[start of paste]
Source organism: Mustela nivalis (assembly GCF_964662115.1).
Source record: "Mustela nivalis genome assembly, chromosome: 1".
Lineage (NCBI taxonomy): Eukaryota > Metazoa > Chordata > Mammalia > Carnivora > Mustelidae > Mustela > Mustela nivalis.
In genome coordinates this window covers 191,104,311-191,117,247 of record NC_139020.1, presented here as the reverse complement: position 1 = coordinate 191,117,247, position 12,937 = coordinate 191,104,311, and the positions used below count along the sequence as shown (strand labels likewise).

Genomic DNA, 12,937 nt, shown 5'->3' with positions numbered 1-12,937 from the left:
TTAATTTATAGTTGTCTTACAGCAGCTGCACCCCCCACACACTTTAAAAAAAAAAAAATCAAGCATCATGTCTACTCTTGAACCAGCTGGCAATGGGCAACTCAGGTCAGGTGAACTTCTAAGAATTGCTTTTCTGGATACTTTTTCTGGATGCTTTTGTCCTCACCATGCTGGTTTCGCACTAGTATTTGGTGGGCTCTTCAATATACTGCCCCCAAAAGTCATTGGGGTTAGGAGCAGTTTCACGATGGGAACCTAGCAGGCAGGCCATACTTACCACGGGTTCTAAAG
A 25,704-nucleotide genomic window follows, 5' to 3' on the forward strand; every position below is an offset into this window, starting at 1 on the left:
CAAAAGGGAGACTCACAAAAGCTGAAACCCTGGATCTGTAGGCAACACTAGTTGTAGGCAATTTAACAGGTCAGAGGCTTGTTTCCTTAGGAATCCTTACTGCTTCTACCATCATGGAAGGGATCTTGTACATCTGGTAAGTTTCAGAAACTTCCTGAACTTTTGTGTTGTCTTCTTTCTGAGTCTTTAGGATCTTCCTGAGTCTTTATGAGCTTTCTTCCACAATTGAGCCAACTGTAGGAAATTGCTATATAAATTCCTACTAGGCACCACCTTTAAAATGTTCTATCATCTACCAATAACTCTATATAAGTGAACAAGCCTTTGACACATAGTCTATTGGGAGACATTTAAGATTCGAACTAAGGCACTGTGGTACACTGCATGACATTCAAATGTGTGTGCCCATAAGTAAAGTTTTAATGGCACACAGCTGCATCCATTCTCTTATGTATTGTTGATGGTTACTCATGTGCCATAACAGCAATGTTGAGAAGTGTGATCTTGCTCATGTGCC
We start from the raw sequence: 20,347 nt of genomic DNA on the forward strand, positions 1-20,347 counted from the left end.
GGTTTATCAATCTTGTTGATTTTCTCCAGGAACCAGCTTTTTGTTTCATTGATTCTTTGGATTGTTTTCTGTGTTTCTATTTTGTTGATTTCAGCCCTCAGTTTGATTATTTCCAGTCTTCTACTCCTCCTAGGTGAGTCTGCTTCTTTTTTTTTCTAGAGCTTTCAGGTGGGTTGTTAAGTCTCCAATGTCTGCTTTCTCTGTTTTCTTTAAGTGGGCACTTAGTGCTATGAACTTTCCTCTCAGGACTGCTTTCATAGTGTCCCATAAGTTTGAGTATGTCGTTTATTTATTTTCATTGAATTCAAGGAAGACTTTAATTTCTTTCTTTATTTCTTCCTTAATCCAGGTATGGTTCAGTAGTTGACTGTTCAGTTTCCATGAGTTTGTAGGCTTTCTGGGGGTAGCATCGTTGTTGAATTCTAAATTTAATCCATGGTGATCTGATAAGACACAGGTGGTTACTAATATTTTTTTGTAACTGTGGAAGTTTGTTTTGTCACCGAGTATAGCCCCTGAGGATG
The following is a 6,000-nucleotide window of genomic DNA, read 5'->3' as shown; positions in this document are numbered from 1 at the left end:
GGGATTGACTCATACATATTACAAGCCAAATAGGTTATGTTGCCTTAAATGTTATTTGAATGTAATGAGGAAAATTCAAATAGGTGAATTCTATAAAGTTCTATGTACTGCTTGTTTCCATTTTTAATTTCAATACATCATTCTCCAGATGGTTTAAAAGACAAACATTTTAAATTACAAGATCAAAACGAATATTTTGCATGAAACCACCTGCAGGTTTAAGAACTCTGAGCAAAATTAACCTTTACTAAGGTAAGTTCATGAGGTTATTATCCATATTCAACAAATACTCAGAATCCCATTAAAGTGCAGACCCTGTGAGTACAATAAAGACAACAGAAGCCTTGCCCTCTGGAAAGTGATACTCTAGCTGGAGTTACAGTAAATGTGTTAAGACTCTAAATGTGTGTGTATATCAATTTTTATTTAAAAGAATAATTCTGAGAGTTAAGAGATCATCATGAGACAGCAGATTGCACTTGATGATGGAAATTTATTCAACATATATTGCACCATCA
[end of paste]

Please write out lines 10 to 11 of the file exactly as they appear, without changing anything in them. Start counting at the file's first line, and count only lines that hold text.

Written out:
GGTTTATCAATCTTGTTGATTTTCTCCAGGAACCAGCTTTTTGTTTCATTGATTCTTTGGATTGTTTTCTGTGTTTCTATTTTGTTGATTTCAGCCCTCAGTTTGATTATTTCCAGTCTTCTACTCCTCCTAGGTGAGTCTGCTTCTTTTTTTTTCTAGAGCTTTCAGGTGGGTTGTTAAGTCTCCAATGTCTGCTTTCTCTGTTTTCTTTAAGTGGGCACTTAGTGCTATGAACTTTCCTCTCAGGACTGCTTTCATAGTGTCCCATAAGTTTGAGTATGTCGTTTATTTATTTTCATTGAATTCAAGGAAGACTTTAATTTCTTTCTTTATTTCTTCCTTAATCCAGGTATGGTTCAGTAGTTGACTGTTCAGTTTCCATGAGTTTGTAGGCTTTCTGGGGGTAGCATCGTTGTTGAATTCTAAATTTAATCCATGGTGATCTGATAAGACACAGGTGGTTACTAATATTTTTTTGTAACTGTGGAAGTTTGTTTTGTCACCGAGTATAGCCCCTGAGGATG
The following is a 6,000-nucleotide window of genomic DNA, read 5'->3' as shown; positions in this document are numbered from 1 at the left end: